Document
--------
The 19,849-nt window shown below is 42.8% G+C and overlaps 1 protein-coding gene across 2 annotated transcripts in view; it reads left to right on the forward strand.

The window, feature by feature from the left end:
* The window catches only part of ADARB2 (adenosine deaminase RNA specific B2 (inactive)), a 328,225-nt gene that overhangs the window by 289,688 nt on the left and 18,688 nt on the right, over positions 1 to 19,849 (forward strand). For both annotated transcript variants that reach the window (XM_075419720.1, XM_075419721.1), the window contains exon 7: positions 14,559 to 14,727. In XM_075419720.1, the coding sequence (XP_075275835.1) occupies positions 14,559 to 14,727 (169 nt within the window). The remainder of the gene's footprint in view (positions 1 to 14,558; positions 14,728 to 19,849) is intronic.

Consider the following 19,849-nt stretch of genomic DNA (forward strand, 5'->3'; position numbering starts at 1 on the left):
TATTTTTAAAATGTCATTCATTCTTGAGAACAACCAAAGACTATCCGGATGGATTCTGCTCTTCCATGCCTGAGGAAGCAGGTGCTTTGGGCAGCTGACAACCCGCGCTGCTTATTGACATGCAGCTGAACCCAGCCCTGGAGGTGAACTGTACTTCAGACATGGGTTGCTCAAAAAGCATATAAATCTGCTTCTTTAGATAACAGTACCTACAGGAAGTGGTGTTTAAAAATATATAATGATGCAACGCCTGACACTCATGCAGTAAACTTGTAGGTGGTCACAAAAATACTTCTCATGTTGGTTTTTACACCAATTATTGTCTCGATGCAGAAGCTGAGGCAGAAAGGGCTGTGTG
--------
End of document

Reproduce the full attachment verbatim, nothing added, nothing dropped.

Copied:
The 19,849-nt window shown below is 42.8% G+C and overlaps 1 protein-coding gene across 2 annotated transcripts in view; it reads left to right on the forward strand.

The window, feature by feature from the left end:
* The window catches only part of ADARB2 (adenosine deaminase RNA specific B2 (inactive)), a 328,225-nt gene that overhangs the window by 289,688 nt on the left and 18,688 nt on the right, over positions 1 to 19,849 (forward strand). For both annotated transcript variants that reach the window (XM_075419720.1, XM_075419721.1), the window contains exon 7: positions 14,559 to 14,727. In XM_075419720.1, the coding sequence (XP_075275835.1) occupies positions 14,559 to 14,727 (169 nt within the window). The remainder of the gene's footprint in view (positions 1 to 14,558; positions 14,728 to 19,849) is intronic.

Consider the following 19,849-nt stretch of genomic DNA (forward strand, 5'->3'; position numbering starts at 1 on the left):
TATTTTTAAAATGTCATTCATTCTTGAGAACAACCAAAGACTATCCGGATGGATTCTGCTCTTCCATGCCTGAGGAAGCAGGTGCTTTGGGCAGCTGACAACCCGCGCTGCTTATTGACATGCAGCTGAACCCAGCCCTGGAGGTGAACTGTACTTCAGACATGGGTTGCTCAAAAAGCATATAAATCTGCTTCTTTAGATAACAGTACCTACAGGAAGTGGTGTTTAAAAATATATAATGATGCAACGCCTGACACTCATGCAGTAAACTTGTAGGTGGTCACAAAAATACTTCTCATGTTGGTTTTTACACCAATTATTGTCTCGATGCAGAAGCTGAGGCAGAAAGGGCTGTGTG